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European Food Safety Authority (EFSA) - Largo N. Palli 5/a, I-43100 Parma
European Food Safety Authority
Parma, 29 January 2007
Frequently Asked Questions
Bisphenol A (BPA)

What is BPA?
Bisphenol A (BPA) is a chemical that is mainly used in combination with other
chemicals to manufacture plastics and resins. It has been used in the manufacture of
these materials for many years. BPA is also known by its proper chemical name, 2,2-
bis(4-hydroxyphenyl) propane.

How does it get into our diet?
BPA is used in polycarbonate, a type of transparent, rigid plastic. Polycarbonate is
used to make food containers, such as returnable beverage bottles, infant feeding
(baby) bottles, tableware (plates and mugs) and storage containers.

Residues of BPA are also present in epoxy resins used to make protective coatings
and linings for food and beverage cans and vats.

Small amounts of BPA can migrate from polycarbonate plastics or epoxy resin linings
into foods and beverages. BPA can also migrate into foods if the plastic or resin is
damaged or breaks down.

Is it legally permitted for use in food contact materials in the EU?
Yes. BPA is permitted for use in food contact materials in the European Union
. It is
also permitted for food contact use in other countries such as the USA and Japan.

Why is there concern about BPA?
BPA is one of a number of chemicals that may have the potential to interact with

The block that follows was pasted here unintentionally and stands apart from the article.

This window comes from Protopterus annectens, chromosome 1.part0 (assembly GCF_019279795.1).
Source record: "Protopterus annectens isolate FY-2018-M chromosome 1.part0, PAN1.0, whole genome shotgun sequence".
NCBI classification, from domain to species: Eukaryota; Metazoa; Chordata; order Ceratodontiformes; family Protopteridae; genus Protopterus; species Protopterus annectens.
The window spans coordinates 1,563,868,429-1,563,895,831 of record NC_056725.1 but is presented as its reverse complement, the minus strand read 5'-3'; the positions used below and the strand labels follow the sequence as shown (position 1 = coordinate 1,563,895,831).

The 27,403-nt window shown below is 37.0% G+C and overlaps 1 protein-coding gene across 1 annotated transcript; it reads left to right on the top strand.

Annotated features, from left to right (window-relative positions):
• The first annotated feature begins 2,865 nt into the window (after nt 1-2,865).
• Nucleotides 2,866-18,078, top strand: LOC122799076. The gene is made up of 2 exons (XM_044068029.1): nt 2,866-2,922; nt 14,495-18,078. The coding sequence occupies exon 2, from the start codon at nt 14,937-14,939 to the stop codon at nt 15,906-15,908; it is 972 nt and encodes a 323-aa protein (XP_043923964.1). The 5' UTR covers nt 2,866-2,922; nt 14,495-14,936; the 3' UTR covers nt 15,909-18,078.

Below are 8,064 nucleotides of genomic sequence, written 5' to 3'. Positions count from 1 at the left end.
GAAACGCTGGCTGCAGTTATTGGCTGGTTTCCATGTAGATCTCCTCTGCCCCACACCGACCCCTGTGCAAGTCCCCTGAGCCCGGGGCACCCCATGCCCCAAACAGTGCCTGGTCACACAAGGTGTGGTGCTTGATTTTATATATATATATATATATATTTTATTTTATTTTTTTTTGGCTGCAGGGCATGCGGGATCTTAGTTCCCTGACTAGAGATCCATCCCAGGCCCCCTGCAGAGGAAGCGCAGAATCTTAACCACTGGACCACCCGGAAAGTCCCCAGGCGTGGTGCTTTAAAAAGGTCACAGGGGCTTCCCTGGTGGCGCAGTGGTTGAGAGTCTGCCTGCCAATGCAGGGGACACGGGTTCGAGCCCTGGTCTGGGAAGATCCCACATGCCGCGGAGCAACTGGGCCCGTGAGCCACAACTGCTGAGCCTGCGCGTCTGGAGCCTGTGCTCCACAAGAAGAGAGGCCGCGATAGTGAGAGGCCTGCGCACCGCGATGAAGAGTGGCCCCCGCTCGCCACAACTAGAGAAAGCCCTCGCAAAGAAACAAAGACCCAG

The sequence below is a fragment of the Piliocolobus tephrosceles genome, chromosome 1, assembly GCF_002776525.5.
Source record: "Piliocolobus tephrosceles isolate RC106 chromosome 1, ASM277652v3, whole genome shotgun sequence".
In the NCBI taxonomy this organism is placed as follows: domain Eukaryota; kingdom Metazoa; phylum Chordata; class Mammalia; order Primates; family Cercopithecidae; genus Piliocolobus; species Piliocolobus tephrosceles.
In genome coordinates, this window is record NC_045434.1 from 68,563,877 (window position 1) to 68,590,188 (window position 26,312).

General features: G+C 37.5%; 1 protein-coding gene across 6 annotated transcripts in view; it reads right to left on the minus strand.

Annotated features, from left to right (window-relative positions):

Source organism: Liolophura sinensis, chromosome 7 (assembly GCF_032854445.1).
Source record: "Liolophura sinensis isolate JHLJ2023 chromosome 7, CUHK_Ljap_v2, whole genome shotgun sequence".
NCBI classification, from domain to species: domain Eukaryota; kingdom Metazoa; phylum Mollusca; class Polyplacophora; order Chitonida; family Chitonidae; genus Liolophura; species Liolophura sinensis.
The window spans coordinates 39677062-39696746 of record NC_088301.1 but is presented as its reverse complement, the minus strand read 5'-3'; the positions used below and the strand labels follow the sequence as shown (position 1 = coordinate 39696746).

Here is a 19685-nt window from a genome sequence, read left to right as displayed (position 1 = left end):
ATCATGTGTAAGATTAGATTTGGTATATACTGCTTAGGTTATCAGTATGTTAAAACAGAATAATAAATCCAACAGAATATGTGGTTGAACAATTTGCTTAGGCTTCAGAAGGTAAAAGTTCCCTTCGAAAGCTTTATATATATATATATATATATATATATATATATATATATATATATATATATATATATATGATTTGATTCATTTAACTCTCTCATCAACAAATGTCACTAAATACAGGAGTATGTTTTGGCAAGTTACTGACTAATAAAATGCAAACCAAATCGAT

hormone systems in the body (a so-called 'endocrine disrupter'). It has been known
since the 1930s that BPA can mimic the female sex hormone, oestrogen. The effects
on fertility and reproduction and the endocrine (hormonal) system have been subject
to much scientific debate, linked to reports of low-dose effects of BPA in rodents.

Why has EFSA carried out a new review of BPA?
Some 200 scientific papers have been published on BPA since the last review by the
European Commission's Scientific Committee on Food in 2002. Therefore there was
a need to review the data, including these new studies. The review has been carried
BPA is permitted for use in food contact materials in the European Union under Commission
Directive 2002/72/EC of 6 August 2002 relating to plastic materials and articles intending to come into
contact with foodstuffs. Official Journal of the European Union L39/1-42 13.2.2003.